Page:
Pain and suffering. It’s a phrase we hear often with personal injury claims. But what does it really mean and how do you calculate it?
Defining Pain and Suffering
In the legal world, “pain and suffering” refers to the combined physical and emotional damage sustained by an individual after an injury caused by another’s negligence.
Special versus General Damages
There are two types of “damages” measured after a car accident or personal injury. Special damages include: medical treatment costs (both past and anticipated future), lost wages, and any property damage (such as your vehicle). Special damages can be easier to calculate because the expenses have clear costs/concrete numbers.
General damages are more difficult to calculate. Pain and Suffering falls under general damages and can include mental distress, a physical disability caused by an accident, and measures of a lowered quality of life. Applying a monetary number to mental distress, or the pain of a sore neck, is a difficult task. An experienced attorney can help fight this battle to ensure that you are really getting what you need and deserve for your experience.
How do you prove pain and suffering?
Proving pain and suffering is difficult, but worth it. The party responsible for your injury will seek a lower number than what you likely deserve. Strong, detailed documentation will be one of the best ways to support a pain and suffering claim.
- Do not withhold anything from your care providers. It is often easier to focus on our physical well-being because our emotional and mental well-being is less visible. Nothing is too small to mention to a provider. It is important that you talk with your providers if you are experiencing any emotional distress after your injury, including fear, sleep changes, grief, depression, anxiety, or inconvenient barriers in your life.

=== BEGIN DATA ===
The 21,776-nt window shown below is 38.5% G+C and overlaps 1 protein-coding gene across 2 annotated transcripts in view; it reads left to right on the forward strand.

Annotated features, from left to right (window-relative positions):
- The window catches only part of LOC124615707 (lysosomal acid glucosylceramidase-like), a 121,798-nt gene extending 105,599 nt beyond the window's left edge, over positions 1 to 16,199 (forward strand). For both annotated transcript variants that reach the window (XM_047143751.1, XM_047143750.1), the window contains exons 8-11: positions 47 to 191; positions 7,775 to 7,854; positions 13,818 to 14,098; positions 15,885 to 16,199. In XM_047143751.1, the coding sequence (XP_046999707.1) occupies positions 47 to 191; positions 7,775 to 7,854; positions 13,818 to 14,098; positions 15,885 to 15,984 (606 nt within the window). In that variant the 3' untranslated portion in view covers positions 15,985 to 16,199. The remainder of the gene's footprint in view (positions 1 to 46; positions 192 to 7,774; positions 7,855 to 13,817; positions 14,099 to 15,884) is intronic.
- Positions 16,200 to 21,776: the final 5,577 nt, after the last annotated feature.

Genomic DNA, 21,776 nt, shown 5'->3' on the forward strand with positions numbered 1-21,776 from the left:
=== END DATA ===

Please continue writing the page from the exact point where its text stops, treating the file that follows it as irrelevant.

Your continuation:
- Seek the support you need for your injuries, including counseling for mental distress if needed. If you have mentioned experiencing anxiety while driving to a few of your doctors and/or sought further support, your providers will have documented this.
- Keep your own journal. Write a bit daily about the treatment you received that day, how you are feeling, what you are struggling with in your daily routines, and any physical or emotional pain you are experiencing. This documentation can support a legal claim for pain and suffering, and may also offer you an emotional outlet.
How does pain and suffering get calculated?
Many factors are considered when determining a quantifiable number for pain and suffering. A few of the most influential factors in determining your pain and suffering award include: the severity of your injuries, the types of treatment you are receiving, the effects your injuries have had on your daily routines and life, and any mental distress as a result of your injuries. There are two common methods that attempt to calculate pain and suffering.
The “Per Diem Method”
The Per Diem Method is an approach where the insurance company pays the victim a consistent, daily amount per day until they have fully recovered. The daily rate will be based on the documentation of your pain and suffering, including all factors that have been discussed.
The “Multiplier Method”
The Multiplier Method is perhaps more common than the Per Diem Method. Pain and suffering is calculated by multiplying the quantifiable medical bills by a number. The multiplier is determined by the severity of the injuries, as evidenced by all of the documentation available about your injuries, treatment, and overall impact. The multiplier is typically between 1 and 5.
Pain and suffering is hard enough to experience after an injury. When it comes to getting what you deserve financially, it can be an uphill battle that requires a great deal of legal knowledge and experience. You don’t have to do it alone. Contact Robert Armstrong today for a free case evaluation.